© Caren Duhig, 2019. All rights reserved.

‘Seize a Survival’ was first published in the Brunel anthology series Letters To My Younger Self, and was inspired by Wally Ward, Fit for Anything (2:798), in the Burnett Archive of Working Class Autobiographies, Special Collections, Brunel University London.

Author’s note:

Reading Fit for Anything by Wally Ward in the Burnett Archive felt close to home for me because, like the narrator, I also suffer from epilepsy. Wally Ward inherited the condition from his parent, whereas I developed the disorder from an assault I suffered fifteen years ago when I was involved in an abusive relationship. Fit for Anything inspired me to not only write about my medical condition and the improvements in neurological treatments since the early 20th Century, but also to raise awareness of domestic violence. Through ‘Seize a Survival’ I wanted to use my scars to empower other sufferers or survivors of domestic abuse, and to educate my readership on what defines an unhealthy relationship. Writing the piece helped me confront the memories that have haunted me for many years, and I hope it will encourage others to do the same.

Caren Duhig was born in Forest Gate, London, in December 1983. Caren graduated  in English and Film and TV Studies at Brunel University London in 2010 and is currently studying a master’s degree in Creative Writing. In 2016 Caren created the Fixit Harrow Network, a social media organisation with over 3.4k members, to raise awareness of, and seek improvements towards the environmental, economic, and social issues in the London Borough of Harrow, in order to make it a happier, cleaner, and safer place for her community. Caren Duhig was nominated for a Harrow Heroes Award in 2017 and 2018, and Fixit Harrow has had a featured exhibition at Headstone Manor and Museum in 2018.

Down the beck by Anna Tan

One of a series of blog posts written by Brunel’s creative writing students, inspired by the Burnett Archive of Working Class Autobiographies.

There are strange things down the beck. Things that sparkle and glimmer, things that flit and flutter, but also things that nip and nibble, that sneak and quibble. Caelie knows it’s the reason she’s not allowed there alone.

It’s the place where bad things happen, like the way her older brother Cieran had walked past the trees and never come back. They’d looked for him, taking sticks to the tall, biting grass, the thwack-thwack-thwack still echoing in her mind as she looks longingly down the purling brook. Mother doesn’t speak of Cieran anymore, pretending he didn’t exist to keep the grief at bay.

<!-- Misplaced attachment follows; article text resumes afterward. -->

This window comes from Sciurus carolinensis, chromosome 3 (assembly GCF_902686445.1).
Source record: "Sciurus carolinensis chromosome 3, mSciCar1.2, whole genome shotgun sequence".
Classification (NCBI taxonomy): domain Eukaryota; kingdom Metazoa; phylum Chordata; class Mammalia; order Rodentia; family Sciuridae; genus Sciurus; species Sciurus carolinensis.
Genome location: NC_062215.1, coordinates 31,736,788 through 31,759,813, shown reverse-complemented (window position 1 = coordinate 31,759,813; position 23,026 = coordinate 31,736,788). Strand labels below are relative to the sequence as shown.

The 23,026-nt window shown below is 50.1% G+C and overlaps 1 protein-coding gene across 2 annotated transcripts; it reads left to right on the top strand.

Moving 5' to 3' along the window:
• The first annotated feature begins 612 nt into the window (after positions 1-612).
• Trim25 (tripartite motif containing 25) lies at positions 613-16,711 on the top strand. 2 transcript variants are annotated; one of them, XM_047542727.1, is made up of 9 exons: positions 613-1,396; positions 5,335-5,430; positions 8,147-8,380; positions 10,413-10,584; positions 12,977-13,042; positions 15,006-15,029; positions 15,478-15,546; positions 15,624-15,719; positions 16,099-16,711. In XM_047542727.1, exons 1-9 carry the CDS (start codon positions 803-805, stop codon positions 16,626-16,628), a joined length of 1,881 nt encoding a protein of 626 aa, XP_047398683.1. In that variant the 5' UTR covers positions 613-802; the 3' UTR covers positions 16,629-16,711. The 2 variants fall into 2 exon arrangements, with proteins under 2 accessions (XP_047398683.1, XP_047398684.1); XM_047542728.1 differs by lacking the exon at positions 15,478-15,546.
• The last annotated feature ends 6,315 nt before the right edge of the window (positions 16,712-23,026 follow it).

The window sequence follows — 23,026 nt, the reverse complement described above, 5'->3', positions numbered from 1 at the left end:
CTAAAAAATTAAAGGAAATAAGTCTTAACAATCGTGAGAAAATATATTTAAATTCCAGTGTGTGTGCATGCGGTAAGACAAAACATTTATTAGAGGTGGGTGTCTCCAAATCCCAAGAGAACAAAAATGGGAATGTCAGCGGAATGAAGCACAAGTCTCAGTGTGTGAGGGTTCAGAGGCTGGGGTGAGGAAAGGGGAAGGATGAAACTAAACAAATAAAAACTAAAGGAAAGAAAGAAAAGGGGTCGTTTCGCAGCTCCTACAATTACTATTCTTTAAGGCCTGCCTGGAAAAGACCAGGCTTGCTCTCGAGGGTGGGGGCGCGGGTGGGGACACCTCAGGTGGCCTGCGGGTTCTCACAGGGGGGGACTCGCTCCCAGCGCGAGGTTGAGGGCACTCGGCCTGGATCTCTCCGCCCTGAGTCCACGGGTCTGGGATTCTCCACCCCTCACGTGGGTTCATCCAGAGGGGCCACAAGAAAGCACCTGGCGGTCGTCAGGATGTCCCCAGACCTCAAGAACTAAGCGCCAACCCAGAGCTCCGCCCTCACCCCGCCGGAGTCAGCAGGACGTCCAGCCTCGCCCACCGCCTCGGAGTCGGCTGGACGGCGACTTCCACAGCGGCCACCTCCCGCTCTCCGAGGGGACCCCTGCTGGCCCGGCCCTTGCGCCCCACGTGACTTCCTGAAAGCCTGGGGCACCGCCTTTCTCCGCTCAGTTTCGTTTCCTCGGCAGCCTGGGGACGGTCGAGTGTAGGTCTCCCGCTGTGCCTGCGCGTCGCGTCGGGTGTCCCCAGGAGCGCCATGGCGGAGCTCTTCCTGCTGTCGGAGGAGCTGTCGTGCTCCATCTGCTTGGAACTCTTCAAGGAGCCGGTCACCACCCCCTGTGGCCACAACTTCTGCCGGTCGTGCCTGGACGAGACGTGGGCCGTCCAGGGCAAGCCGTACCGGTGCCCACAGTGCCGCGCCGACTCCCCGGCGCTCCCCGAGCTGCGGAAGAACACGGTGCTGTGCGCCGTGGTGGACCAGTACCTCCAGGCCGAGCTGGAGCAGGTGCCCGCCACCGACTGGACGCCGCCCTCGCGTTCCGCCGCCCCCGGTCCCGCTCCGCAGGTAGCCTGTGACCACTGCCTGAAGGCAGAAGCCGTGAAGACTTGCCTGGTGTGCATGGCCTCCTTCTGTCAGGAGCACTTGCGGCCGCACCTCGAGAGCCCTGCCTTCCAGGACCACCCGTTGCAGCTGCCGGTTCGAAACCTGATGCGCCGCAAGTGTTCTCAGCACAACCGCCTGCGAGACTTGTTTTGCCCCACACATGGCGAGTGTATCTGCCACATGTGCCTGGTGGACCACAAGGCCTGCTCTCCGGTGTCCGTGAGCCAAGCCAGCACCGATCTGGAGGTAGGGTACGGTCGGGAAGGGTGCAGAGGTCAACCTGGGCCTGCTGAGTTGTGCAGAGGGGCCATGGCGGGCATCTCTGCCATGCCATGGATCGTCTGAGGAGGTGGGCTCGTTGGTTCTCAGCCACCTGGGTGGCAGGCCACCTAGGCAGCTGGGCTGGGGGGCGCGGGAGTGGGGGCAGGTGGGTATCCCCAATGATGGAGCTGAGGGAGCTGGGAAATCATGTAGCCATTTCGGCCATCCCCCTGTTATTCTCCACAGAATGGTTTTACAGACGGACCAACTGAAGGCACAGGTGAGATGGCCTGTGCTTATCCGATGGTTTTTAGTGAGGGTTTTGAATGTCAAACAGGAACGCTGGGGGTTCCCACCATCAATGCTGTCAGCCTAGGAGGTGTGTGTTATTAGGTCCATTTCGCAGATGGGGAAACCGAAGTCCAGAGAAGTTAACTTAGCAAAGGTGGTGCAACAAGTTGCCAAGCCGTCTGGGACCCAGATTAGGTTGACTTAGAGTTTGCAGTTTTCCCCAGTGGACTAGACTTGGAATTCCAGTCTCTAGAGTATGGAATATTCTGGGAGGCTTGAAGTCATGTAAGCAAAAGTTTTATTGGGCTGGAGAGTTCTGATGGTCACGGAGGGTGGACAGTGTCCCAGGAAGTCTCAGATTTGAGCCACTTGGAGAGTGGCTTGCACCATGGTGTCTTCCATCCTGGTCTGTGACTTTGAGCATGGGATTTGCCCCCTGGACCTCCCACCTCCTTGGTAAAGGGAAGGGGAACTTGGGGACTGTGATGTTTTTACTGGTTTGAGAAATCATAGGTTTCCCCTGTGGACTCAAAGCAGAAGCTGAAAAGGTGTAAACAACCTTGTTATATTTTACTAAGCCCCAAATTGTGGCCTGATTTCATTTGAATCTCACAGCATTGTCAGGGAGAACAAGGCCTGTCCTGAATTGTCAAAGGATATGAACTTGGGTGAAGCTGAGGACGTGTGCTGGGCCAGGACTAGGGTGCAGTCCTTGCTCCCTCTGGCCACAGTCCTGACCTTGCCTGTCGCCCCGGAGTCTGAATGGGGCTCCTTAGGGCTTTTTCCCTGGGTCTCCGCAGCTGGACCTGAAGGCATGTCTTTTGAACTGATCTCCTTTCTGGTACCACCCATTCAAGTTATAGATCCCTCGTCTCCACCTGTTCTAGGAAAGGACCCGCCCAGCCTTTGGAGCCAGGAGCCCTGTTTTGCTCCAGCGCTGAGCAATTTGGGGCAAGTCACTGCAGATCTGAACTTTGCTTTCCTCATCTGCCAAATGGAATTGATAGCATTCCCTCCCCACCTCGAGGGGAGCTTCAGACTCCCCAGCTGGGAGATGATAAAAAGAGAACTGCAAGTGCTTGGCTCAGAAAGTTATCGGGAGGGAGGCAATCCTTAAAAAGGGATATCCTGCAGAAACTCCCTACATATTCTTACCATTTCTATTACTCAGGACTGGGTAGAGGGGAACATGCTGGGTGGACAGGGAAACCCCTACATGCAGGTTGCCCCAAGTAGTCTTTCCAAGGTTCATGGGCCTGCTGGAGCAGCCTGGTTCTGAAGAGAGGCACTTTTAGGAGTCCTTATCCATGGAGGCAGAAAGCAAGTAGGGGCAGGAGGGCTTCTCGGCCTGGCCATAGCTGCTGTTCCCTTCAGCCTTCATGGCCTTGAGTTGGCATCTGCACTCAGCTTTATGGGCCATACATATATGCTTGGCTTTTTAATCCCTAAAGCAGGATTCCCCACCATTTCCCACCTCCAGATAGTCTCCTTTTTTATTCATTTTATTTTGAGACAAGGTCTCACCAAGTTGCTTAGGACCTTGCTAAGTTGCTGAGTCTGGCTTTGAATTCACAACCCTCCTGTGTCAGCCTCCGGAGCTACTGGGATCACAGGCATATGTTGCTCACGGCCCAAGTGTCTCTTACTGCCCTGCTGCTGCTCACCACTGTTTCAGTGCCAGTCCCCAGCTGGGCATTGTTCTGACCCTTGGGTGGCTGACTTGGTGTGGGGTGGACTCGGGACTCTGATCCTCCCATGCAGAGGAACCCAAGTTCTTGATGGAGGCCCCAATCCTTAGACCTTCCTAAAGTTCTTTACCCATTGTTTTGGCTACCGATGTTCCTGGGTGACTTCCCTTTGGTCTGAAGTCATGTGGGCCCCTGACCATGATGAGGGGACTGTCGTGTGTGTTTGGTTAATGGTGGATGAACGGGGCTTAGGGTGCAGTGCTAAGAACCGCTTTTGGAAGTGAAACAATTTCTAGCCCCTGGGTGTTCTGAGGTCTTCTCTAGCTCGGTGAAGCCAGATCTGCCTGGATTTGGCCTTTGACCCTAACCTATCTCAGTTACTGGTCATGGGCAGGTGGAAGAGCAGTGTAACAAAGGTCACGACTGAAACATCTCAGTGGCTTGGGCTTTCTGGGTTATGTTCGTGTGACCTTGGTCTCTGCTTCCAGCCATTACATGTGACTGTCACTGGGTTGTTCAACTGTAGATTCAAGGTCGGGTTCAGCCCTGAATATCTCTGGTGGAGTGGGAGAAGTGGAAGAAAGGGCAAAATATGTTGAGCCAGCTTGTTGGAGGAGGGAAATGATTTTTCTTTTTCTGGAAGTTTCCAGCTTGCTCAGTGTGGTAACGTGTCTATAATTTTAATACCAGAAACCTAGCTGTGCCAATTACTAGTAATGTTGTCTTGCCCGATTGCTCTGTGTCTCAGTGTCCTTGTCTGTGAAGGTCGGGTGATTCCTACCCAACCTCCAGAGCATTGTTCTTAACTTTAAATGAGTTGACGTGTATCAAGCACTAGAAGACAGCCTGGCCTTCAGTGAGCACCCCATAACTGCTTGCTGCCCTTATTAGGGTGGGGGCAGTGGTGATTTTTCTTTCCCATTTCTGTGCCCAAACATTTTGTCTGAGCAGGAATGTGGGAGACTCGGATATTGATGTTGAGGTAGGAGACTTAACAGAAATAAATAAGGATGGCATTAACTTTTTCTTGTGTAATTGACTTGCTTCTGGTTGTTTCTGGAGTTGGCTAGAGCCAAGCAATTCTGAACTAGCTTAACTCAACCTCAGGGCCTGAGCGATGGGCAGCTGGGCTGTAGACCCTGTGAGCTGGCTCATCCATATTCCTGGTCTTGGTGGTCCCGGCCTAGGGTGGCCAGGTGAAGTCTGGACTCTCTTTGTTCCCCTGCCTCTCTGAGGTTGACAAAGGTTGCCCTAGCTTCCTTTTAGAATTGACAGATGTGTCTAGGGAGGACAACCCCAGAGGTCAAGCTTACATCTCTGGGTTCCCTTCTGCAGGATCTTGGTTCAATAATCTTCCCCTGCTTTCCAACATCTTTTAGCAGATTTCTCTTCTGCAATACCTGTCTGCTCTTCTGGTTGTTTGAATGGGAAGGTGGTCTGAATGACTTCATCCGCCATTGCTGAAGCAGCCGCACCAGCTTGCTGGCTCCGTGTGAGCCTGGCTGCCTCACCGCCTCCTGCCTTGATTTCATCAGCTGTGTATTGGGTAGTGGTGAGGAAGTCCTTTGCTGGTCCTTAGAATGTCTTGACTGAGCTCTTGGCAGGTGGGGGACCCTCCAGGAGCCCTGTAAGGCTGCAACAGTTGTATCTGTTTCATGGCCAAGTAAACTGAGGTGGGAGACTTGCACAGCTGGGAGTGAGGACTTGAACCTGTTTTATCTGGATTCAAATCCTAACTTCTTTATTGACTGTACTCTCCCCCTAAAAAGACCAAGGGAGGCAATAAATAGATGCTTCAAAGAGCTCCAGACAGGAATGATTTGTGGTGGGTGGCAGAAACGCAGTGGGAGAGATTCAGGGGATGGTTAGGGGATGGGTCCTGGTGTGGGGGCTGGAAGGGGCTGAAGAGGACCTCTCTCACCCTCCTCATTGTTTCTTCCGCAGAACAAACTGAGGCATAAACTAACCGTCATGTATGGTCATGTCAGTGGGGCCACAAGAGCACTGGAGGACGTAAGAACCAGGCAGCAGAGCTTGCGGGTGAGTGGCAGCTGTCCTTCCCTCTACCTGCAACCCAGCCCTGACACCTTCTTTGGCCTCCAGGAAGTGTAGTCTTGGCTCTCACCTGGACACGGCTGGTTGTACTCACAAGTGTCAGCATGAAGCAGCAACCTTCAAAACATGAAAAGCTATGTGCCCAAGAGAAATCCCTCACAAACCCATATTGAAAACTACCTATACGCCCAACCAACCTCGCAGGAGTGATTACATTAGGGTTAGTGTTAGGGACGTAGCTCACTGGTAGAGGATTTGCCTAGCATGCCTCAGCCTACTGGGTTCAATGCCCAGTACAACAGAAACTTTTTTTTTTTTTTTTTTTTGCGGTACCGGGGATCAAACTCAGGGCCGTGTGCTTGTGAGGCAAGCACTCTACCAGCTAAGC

It’s also the place where good things are found, like the magic pot her eldest sister Camlyn picked up that never ran out of gold. She’d wanted to keep it, but the strange small man with fiery hair and a sharp chin had convinced her otherwise, exchanging it with her for a lucky rabbit’s foot. Camlyn is now at some fancy university on an all-expenses paid full scholarship, studying to be a doctor like she’d said she would be since she was nine.

Caelie cannot help but wonder what she will find when it is her turn to wander down the beck, when the fae and spirits start calling for her. For now, she sits on the back porch, staring at the grasses that rustle with the soothing wind, listening to the merry babbling of the water as it trips over stones, basking in the warmth of the sun and the scent of green life sprouting beneath the brown earth.


It’s not the fae that call Caelie when she is twelve but her brother Cieran, who stands on the other side of the brook, not having aged a day since he’d disappeared.

‘I miss you,’ he says, ‘come visit me.’

Caelie gives him a long, ponderous look before she answers, ‘Mother says I’m not to go yet. Another year, she says.’

‘The fae await you.’

‘Will they take me like they took you?’

‘I had to stay.’

There is a sorrowful look in his eyes that Caelie cannot understand so she asks, ‘Why?’

‘It was time.’

‘Time for what?’

‘My time.’

Caelie looks him over, thinks that although he hasn’t changed over five years, he looks healthier, his cheeks rosy and his skin glowing. His hair doesn’t hang limp and oily any longer, bright curls that bounce as he moves. His pallor has lifted and it has nothing to do with the sun but everything to do with life.